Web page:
Monday, 1 February 2016

Eating differently

Since returning from my trip to France and Spain I’ve been musing over some of the things I noticed. I must admit I’ve become slightly obsessed with the cultural differences between us and our European friends. In particular, the way their deep rooted, cultural relationship with food enables them to live a little more healthily and sustainably. Being more aware of these differences has changed (or maybe just reinforced) the way I think about our food system in the UK and is influencing what I buy and the way I eat.

I’m in awe of how connected people in France and Spain are to the land around them. Growing one’s own food and buying direct from local producers at vibrant food markets is a normal part of everyday life. Before working on farms I felt like I was aware of the basic food shop dos and don’ts: avoid intensively farmed meat, buy free range organic eggs, be aware of seasons and food miles etc.      I didn’t always stick to my rules but I now think that’s partly because I hadn’t fully grasped how brilliant eating local, seasonal food really is. There really is no comparison between the insanely delicious taste of a tomato plucked from the vine in high summer with the all year-round supply of bland, thick skinned, chemically ripened supermarket offerings. I felt a real sadness when we harvested the last tomato at the end of the summer. Not a tomato in sight till the end of May? Shock horror! But, thanks to bottling during the glut, we enjoyed deeply rich and sunny tomato sauce well into the depths of winter. Now that I’m back in the UK, my habits have changed. I’m not attracted to the piles of tomatoes on offer and find myself striding over to the roots and the brassicas when I want salad. I’d rather not wait until good fresh tomatoes come back in late May but it doesn’t feel like much of a sacrifice anymore.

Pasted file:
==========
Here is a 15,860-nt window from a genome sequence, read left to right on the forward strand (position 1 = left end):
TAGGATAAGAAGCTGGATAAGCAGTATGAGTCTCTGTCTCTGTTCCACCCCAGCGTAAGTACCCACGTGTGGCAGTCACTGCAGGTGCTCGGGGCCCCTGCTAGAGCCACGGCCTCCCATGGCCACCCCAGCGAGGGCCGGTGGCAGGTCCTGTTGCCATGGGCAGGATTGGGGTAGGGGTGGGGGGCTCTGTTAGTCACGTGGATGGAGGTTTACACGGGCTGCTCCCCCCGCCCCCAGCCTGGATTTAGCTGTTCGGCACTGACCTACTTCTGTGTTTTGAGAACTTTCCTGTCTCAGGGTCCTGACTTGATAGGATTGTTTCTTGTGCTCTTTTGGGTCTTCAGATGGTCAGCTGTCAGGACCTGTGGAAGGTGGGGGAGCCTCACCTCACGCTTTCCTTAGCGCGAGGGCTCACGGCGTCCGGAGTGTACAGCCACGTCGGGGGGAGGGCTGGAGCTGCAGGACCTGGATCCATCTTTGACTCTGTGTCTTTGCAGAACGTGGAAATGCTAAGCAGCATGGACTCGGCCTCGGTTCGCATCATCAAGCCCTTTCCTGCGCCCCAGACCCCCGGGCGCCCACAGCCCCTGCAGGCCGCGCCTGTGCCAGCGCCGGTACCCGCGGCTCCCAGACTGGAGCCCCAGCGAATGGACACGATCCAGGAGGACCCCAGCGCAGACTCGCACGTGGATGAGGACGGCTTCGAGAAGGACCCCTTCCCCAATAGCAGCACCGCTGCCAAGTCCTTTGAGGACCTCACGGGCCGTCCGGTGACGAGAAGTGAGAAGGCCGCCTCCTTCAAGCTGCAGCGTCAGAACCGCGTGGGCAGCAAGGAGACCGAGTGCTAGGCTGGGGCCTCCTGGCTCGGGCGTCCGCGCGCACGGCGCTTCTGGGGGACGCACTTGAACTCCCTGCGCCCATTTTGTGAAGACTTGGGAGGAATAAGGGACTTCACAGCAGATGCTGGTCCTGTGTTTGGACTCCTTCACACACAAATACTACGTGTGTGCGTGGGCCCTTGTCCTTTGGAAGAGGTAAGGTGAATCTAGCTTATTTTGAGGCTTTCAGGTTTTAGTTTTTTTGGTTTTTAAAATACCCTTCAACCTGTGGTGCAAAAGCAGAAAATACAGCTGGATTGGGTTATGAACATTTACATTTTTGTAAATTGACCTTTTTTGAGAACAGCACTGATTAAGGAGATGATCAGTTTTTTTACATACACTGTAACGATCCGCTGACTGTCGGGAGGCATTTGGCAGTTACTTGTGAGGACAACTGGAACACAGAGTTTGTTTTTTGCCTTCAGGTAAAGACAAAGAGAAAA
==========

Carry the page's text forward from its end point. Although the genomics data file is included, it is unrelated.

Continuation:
The connection to where food comes from was particularly strong in the village of Sandonaña in Cantabria where we had the privilege of living for a month. Cantabria is steeped in its dairy farming traditions and is the basis for their incredible fresh cheeses like Queso Nata, and devilishly delicious, yet simple deserts like Quesada Pasiega and Sobao Pasiego. The recipes have been passed down for generations unchanged. Sandonaña is a village where pretty much everyone not only grows their own vegetables but also owns chickens, pigs and even small herds of dairy cows! They wouldn’t consider themselves    as farmers but also wouldn’t think twice about planting 700 onion sets for themselves. Normal people grow and rear their own food and local producers competed with, and were even embraced by, large supermarkets. 

There’s no doubt that eating in these ways supports a more localised food system and is one deeply engrained in both French and Spanish culture. I’m not saying that either are perfect but I have been inspired by the way the far end of the supply chain is often within walking distance. I also can’t help thinking that their communities are more resilient in the face of a changing economy and climate.

For time poor, city folk without the luxury of a garden, this can seem a bit pie in the sky. But help is available to prove the contrary. Seasons is a nifty app that acts as a harvest calendar that you can carry in your pocket. It tells us when produce is at its best and even gives you lists of local farmers markets. 

The incredible Food Assembly is a pioneering community network who make it easier for us to get hold of local produce. It enables growers and farmers to list a changeable array of seasonal offerings and connects them with customers who can order online and collect face to face after working hours. 

There are so many others too, so I’ll endeavour to keep sharing the wonderful things as I find them. Then we can all be satisfied in knowing what we’re eating and exactly where in the world it has come from.  

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